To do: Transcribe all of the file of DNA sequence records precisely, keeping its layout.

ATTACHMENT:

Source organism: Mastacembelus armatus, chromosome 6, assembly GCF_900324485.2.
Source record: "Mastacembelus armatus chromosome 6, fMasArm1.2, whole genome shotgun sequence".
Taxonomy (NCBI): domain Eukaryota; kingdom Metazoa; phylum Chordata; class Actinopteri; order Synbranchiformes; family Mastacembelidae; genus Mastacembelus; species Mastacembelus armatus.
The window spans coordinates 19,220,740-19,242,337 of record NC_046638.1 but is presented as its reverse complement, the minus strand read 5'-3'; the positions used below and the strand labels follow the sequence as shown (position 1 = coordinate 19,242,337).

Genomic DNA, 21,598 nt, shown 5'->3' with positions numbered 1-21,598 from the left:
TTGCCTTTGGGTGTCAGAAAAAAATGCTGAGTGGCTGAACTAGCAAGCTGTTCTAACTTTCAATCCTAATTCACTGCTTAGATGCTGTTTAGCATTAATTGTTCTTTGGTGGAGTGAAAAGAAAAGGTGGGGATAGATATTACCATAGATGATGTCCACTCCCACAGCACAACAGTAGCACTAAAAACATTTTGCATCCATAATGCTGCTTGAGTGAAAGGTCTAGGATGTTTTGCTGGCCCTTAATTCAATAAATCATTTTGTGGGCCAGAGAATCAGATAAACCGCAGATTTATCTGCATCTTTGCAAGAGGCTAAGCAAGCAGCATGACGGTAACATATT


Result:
Source organism: Mastacembelus armatus, chromosome 6, assembly GCF_900324485.2.
Source record: "Mastacembelus armatus chromosome 6, fMasArm1.2, whole genome shotgun sequence".
Taxonomy (NCBI): domain Eukaryota; kingdom Metazoa; phylum Chordata; class Actinopteri; order Synbranchiformes; family Mastacembelidae; genus Mastacembelus; species Mastacembelus armatus.
The window spans coordinates 19,220,740-19,242,337 of record NC_046638.1 but is presented as its reverse complement, the minus strand read 5'-3'; the positions used below and the strand labels follow the sequence as shown (position 1 = coordinate 19,242,337).

Genomic DNA, 21,598 nt, shown 5'->3' with positions numbered 1-21,598 from the left:
TTGCCTTTGGGTGTCAGAAAAAAATGCTGAGTGGCTGAACTAGCAAGCTGTTCTAACTTTCAATCCTAATTCACTGCTTAGATGCTGTTTAGCATTAATTGTTCTTTGGTGGAGTGAAAAGAAAAGGTGGGGATAGATATTACCATAGATGATGTCCACTCCCACAGCACAACAGTAGCACTAAAAACATTTTGCATCCATAATGCTGCTTGAGTGAAAGGTCTAGGATGTTTTGCTGGCCCTTAATTCAATAAATCATTTTGTGGGCCAGAGAATCAGATAAACCGCAGATTTATCTGCATCTTTGCAAGAGGCTAAGCAAGCAGCATGACGGTAACATATT